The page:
Division of Inpatient Medicine
The Division of Pediatric Inpatient Medicine is a group of hospitalist physicians dedicated to caring for hospitalized infants, children, and adolescents.
Our hospitalists are board-certified or board eligible in family medicine, pediatrics, or in both internal medicine and pediatrics. The group cares primarily for patients admitted to Primary Children’s Hospital (PCH) who do not have primary care physicians or whose primary physicians do not have hospital privileges.
Our group also cares for medically complex patients referred by their primary care physicians. Pediatric hospitalists work closely with the PCH surgeons for post-operative management of specific patient populations.
Our Commitment to Anti-Racism, Diversity, Equity, and Inclusion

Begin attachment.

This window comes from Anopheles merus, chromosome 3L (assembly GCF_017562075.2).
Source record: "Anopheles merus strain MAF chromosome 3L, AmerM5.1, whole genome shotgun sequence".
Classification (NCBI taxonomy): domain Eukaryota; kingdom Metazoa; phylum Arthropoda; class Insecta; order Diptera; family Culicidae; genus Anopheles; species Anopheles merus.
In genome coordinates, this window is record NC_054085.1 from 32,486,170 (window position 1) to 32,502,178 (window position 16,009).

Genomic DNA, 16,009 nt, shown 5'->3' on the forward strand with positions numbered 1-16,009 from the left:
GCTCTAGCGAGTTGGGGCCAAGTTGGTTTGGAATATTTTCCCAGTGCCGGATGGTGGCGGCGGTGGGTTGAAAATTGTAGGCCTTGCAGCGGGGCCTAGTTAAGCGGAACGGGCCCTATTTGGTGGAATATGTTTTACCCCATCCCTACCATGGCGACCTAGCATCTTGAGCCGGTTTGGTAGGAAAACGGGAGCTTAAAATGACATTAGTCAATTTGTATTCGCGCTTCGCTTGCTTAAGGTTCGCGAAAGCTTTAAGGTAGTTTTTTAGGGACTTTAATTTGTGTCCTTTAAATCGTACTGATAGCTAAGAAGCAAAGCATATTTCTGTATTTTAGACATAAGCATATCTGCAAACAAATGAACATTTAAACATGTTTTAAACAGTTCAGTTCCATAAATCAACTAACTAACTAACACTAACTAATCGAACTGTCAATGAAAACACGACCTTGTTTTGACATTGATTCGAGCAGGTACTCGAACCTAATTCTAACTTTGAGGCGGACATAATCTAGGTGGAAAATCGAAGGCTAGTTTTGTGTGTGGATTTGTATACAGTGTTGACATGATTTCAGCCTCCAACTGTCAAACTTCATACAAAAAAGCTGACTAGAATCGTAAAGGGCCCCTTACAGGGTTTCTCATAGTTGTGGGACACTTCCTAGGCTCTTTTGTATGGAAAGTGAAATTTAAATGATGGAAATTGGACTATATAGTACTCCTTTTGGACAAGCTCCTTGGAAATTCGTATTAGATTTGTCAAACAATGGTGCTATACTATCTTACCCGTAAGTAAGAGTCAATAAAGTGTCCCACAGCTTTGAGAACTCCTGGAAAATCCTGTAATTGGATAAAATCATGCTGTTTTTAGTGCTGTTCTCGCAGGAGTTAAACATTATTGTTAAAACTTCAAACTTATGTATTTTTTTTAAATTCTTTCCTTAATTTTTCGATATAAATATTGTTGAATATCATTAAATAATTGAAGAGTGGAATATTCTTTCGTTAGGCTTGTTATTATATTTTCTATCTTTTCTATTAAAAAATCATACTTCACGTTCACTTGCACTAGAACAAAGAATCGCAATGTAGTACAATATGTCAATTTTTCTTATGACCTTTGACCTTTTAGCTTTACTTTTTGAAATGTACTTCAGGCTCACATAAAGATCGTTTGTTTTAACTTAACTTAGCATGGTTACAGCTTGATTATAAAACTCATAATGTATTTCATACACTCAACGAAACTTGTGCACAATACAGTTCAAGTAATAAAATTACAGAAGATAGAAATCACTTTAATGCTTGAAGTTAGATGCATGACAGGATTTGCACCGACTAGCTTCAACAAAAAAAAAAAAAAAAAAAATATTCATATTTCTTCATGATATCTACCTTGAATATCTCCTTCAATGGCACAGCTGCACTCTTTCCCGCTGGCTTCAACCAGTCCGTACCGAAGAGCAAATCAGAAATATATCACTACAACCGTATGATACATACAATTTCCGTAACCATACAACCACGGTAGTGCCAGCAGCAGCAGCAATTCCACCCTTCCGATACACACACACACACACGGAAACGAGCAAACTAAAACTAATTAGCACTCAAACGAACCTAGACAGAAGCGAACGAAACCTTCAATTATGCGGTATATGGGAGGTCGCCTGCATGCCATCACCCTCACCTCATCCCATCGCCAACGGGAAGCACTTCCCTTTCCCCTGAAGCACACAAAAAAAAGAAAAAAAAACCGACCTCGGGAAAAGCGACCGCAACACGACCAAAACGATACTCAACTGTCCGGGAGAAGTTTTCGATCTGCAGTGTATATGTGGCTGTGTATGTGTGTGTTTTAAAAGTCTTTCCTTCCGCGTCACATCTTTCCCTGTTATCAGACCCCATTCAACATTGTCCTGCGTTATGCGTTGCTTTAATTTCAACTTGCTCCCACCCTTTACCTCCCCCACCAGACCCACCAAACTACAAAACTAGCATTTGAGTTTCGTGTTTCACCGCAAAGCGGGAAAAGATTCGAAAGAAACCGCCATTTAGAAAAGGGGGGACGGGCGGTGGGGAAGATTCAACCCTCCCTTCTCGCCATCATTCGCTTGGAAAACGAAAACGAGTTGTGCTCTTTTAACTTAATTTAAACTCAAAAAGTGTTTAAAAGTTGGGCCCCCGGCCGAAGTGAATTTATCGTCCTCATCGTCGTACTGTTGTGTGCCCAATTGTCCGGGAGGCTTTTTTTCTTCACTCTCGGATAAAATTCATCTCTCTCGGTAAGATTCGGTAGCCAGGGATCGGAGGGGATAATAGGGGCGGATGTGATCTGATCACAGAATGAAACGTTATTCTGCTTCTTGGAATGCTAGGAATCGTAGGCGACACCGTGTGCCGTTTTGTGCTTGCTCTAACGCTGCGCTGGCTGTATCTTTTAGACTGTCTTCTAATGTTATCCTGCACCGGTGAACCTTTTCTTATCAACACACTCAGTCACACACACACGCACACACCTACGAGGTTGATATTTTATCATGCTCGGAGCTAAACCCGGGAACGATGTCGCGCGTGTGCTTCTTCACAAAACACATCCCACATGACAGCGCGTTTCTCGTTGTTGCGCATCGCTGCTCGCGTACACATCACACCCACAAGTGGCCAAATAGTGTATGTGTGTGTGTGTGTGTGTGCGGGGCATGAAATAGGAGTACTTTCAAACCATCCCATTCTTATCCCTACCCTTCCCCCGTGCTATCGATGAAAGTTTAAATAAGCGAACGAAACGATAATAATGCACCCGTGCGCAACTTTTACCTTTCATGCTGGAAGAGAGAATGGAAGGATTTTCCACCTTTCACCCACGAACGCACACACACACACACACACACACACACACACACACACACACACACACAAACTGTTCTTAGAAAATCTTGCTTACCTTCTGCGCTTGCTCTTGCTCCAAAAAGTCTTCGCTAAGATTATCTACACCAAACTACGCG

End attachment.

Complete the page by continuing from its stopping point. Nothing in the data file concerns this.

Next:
We are the Division of Pediatric Hospital Medicine, and the heart of the University of Utah-Intermountain Healthcare pediatric partnership. We acknowledge that systemic racism is perpetuated by structures and policies foundational to our institutions. With humility and curiosity, we commit to change. We commit to sustained, demonstrable, and meaningful anti-racism actions, so that our hospital becomes a safe, brave space that puts the “Child First and Always.” We commit to empowering every healthcare worker to prevent harm and promote well-being for our patients and our communities. We commit to systematically changing the environment of our institution so that employees, trainees and students who are Black, Indigenous, and people of color (BIPOC) feel not only safe and included, but also are able to thrive and prosper. We recognize the need to balance the value of embracing discomfort with the imperative to create a psychologically safe environment, free of retaliation. We are committed to being leaders in creating an anti-racism culture that values inclusion, diversity, and equity for the University of Utah Department of Pediatrics and Primary Children’s Hospital. To advance our commitment, we have developed strategic plans within the following five areas: 1) Individual actions and response; 2) optimizing clinical practice; 3) optimizing workforce development and professional education; 4) optimizing systems through community engagement, advocacy and public policy; and 5) optimizing research.